Dancing Tomatoes

local. seasonal. sustainable.

That’s the big question on everyone’s mind when it comes to these little, round, green vegetables is: Are Brussels sprouts REALLY from Brussels?

Yes. No.

The answer is yes, and no.  Brussels has always been a busy hub with lots of activity and while there was some farming done in the city center way long ago (think 10th century), as the city grew, arable land became increasingly rare.  In the 17th century, growers in a village called St. Gilles, on the southern side of the center, devised a way to economize on space by developing a vertical-growing cabbage, and the Brussels sprout was born.


A Local Favorite

The vegetable had success locally, but it took two centuries for it to be exported to the rest of Europe.  The ever-fashionable English welcomed it with open arms and it became chic to serve the tiny cabbages at the holidays. The French, however, were more skeptical. 


Of course they were.  I’ve experienced French skepticism when it comes to food, that sort of look on a person’s face and the shifting of the fork as it prods and lifts the food on the plate (I will never forget an experience I had serving a typical southern American meal to French friends, but that story is for another day).  The French may still be considered a bit skeptical when it comes to the Brussels sprout though French cooks and chefs I know approach it the way they approach everything: they make it sublime!

Glory of Winter

Because they know that the Brussels sprout is one of the glories of winter.  It can be braised, roasted, deep-fried, or turned into a salad as here where it surprises with vivid color and fresh, lively flavor.  It keeps well in the refrigerator for up to one week, and it is loaded with vitamin B9 and viamin C. Que demande le people?  Who could ask for more?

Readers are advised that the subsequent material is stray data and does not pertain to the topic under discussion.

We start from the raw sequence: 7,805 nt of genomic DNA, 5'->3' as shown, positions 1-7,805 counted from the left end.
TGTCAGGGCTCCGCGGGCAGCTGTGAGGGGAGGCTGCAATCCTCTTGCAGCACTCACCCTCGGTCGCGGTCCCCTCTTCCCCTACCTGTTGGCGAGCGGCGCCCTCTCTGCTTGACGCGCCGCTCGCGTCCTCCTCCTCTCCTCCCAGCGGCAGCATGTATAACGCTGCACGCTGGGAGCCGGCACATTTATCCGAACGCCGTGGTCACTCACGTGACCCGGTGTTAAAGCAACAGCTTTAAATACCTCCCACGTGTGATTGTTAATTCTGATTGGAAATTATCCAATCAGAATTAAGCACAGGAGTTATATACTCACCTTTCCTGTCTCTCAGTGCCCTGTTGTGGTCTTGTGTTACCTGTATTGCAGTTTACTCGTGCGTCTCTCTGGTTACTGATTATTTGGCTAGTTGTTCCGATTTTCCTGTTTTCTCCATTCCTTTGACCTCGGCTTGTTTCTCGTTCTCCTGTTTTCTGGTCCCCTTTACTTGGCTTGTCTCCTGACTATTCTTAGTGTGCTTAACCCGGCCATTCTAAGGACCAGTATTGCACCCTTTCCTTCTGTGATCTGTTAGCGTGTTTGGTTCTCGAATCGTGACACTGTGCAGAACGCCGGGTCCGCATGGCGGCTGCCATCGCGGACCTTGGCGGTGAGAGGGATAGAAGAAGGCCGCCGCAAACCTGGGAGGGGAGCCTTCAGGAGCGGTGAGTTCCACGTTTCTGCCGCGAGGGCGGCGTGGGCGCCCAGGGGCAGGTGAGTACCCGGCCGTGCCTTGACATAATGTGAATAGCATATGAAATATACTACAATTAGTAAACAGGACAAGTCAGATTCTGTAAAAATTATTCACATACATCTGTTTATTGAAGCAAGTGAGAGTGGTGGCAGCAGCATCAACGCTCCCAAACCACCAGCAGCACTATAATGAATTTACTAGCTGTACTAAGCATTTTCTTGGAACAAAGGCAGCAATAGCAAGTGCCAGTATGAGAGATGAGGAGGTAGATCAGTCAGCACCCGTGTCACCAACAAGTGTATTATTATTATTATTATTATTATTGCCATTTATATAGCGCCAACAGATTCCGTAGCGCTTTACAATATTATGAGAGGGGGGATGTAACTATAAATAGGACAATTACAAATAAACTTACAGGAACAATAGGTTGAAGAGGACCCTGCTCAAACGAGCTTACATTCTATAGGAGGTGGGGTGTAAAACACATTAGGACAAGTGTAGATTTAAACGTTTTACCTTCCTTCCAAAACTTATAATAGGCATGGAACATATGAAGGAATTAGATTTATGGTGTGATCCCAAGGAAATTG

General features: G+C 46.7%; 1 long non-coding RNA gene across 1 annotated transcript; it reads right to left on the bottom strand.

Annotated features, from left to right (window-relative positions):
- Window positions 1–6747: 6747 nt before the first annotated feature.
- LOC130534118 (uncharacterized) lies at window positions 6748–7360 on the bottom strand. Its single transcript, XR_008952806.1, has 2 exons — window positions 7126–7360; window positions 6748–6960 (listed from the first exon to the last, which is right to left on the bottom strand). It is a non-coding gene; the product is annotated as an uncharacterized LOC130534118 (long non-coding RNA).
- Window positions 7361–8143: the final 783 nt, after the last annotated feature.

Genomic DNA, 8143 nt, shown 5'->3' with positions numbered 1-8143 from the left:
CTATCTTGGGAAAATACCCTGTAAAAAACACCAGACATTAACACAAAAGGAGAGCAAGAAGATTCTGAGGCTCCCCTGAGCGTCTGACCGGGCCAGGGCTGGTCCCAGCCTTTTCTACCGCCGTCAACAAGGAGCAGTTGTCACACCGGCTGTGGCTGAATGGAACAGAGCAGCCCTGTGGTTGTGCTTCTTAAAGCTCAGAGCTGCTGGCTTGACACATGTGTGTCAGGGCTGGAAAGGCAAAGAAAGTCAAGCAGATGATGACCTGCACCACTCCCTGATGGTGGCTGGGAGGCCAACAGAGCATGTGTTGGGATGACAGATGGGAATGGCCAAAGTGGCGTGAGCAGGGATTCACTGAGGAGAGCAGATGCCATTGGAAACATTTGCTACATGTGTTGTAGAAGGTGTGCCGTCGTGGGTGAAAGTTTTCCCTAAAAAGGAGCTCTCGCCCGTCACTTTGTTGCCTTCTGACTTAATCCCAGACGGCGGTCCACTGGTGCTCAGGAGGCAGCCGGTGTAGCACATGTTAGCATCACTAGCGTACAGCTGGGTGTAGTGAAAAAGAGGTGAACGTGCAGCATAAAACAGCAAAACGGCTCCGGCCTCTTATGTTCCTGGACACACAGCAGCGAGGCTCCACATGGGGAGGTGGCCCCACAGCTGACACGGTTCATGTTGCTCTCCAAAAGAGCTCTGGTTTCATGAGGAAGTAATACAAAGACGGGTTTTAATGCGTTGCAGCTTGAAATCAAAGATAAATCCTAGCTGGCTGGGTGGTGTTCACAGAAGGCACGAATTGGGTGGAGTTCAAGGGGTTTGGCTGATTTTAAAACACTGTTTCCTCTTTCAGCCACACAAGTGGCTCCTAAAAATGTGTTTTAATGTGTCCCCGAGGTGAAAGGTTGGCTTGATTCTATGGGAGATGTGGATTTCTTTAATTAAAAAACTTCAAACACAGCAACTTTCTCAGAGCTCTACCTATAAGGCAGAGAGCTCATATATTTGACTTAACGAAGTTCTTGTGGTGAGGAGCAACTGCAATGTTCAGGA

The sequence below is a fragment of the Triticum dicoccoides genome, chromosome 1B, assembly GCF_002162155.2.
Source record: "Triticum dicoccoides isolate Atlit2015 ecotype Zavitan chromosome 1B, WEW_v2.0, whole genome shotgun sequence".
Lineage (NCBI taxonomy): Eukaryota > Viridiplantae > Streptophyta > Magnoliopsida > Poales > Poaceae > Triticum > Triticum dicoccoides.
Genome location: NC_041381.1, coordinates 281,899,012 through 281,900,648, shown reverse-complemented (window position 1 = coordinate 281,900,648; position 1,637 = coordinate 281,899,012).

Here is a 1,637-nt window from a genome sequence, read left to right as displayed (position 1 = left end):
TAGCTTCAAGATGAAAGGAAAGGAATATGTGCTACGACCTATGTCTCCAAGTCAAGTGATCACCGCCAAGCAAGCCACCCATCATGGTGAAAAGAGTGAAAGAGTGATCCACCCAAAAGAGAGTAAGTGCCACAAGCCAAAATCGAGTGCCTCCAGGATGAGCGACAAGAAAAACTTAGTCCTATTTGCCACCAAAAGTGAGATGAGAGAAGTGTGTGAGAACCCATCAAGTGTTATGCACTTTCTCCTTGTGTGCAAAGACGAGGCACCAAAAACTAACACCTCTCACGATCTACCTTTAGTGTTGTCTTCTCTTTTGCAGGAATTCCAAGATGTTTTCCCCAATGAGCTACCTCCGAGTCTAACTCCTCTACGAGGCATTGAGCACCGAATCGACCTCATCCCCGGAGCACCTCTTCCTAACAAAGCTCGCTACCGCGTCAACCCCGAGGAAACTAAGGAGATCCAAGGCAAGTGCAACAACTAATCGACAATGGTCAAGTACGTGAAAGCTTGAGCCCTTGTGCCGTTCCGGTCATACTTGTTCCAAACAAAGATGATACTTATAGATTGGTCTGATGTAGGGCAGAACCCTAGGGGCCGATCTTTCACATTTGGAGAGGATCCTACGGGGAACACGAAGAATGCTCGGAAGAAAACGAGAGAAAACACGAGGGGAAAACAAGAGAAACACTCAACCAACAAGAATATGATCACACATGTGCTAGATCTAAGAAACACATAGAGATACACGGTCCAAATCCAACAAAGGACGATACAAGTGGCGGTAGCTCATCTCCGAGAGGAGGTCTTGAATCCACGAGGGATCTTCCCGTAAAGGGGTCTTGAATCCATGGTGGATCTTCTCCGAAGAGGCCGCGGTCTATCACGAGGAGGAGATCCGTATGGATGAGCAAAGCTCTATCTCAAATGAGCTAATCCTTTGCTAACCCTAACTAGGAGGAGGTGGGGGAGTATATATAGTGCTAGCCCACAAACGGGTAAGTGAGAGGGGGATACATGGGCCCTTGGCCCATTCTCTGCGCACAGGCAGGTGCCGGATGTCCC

Just Two Rules

If you decide to cook it (I have many recipes in my books), there is a cardinal rule: DON’T OVERCOOK.  There is another:  DON’T UNDERCOOK.  So how to tell the difference?  A Brussels sprout should remain bright green just beginning to veer towards olive.  It should be tender through without being mushy.  If it is overcooked, it loses its personality; if it is undercooked it tastes too green and unrefined.

But before you do that, try this salad. You’ll be thrilled with the vivacity it brings to the table, and to your palate! 

Bon Appétit!

Delicate Brussels Sprouts Salad

Course: First Course, Side Dish
Cuisine: French
Keyword: Brussels sprouts
Servings: 4 servings


  • 1 pound; 500g Brussels sprouts, trimmed, cut in half, cut into thin ribbons, rinsed, pat dry
  • 2 scallions trimmed, cut into very thin rounds
  • ½ cup;5g flat leaf parsley leaves coarsely chopped
  • 1 teaspoon freshly squeezed lemon juice
  • 2 to 3 tablespoons olive oil
  • Fleur de sel to taste
  • Freshly ground black pepper to taste


  • Place the Brussels sprouts, the scallions, the parsley leaves in a large bowl and mix the ingredients together.
  • Add the lemon juice and 2 tablespoons olive oil and toss thoroughly. If you feel like the salad needs it, add the extra tablespoon of olive oil. Season generously with fleur de sel and pepper and toss very thoroughly. Set aside for 1 hour, then serve.

Leave a Comment

Your email address will not be published. Required fields are marked *

Recipe Rating